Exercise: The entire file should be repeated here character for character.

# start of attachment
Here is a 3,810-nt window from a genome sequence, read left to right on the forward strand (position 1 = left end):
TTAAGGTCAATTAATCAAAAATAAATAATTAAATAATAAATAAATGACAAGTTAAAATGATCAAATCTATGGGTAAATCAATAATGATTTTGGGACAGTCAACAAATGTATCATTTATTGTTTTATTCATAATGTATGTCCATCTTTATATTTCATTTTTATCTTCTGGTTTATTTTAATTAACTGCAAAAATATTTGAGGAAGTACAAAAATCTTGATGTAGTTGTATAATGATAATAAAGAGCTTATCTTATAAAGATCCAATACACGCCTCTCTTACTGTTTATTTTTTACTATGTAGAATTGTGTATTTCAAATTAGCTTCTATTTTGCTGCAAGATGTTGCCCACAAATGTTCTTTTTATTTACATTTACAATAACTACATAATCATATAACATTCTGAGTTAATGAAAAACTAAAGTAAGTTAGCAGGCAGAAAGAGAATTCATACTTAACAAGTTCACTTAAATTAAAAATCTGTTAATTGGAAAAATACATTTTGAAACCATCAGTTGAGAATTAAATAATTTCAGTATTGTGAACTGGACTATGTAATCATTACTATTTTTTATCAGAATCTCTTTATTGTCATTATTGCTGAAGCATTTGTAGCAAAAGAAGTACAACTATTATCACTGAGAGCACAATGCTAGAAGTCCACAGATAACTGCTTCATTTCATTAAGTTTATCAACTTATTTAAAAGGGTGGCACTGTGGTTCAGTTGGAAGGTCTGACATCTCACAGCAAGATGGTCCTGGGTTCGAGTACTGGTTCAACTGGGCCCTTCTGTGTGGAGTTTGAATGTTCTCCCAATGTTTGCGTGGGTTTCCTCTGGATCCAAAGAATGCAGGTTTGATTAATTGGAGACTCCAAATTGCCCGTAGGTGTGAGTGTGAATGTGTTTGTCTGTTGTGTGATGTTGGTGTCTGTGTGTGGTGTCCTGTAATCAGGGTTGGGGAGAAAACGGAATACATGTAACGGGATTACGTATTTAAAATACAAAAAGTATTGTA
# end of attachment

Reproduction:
Here is a 3,810-nt window from a genome sequence, read left to right on the forward strand (position 1 = left end):
TTAAGGTCAATTAATCAAAAATAAATAATTAAATAATAAATAAATGACAAGTTAAAATGATCAAATCTATGGGTAAATCAATAATGATTTTGGGACAGTCAACAAATGTATCATTTATTGTTTTATTCATAATGTATGTCCATCTTTATATTTCATTTTTATCTTCTGGTTTATTTTAATTAACTGCAAAAATATTTGAGGAAGTACAAAAATCTTGATGTAGTTGTATAATGATAATAAAGAGCTTATCTTATAAAGATCCAATACACGCCTCTCTTACTGTTTATTTTTTACTATGTAGAATTGTGTATTTCAAATTAGCTTCTATTTTGCTGCAAGATGTTGCCCACAAATGTTCTTTTTATTTACATTTACAATAACTACATAATCATATAACATTCTGAGTTAATGAAAAACTAAAGTAAGTTAGCAGGCAGAAAGAGAATTCATACTTAACAAGTTCACTTAAATTAAAAATCTGTTAATTGGAAAAATACATTTTGAAACCATCAGTTGAGAATTAAATAATTTCAGTATTGTGAACTGGACTATGTAATCATTACTATTTTTTATCAGAATCTCTTTATTGTCATTATTGCTGAAGCATTTGTAGCAAAAGAAGTACAACTATTATCACTGAGAGCACAATGCTAGAAGTCCACAGATAACTGCTTCATTTCATTAAGTTTATCAACTTATTTAAAAGGGTGGCACTGTGGTTCAGTTGGAAGGTCTGACATCTCACAGCAAGATGGTCCTGGGTTCGAGTACTGGTTCAACTGGGCCCTTCTGTGTGGAGTTTGAATGTTCTCCCAATGTTTGCGTGGGTTTCCTCTGGATCCAAAGAATGCAGGTTTGATTAATTGGAGACTCCAAATTGCCCGTAGGTGTGAGTGTGAATGTGTTTGTCTGTTGTGTGATGTTGGTGTCTGTGTGTGGTGTCCTGTAATCAGGGTTGGGGAGAAAACGGAATACATGTAACGGGATTACGTATTTAAAATACAAAAAGTATTGTA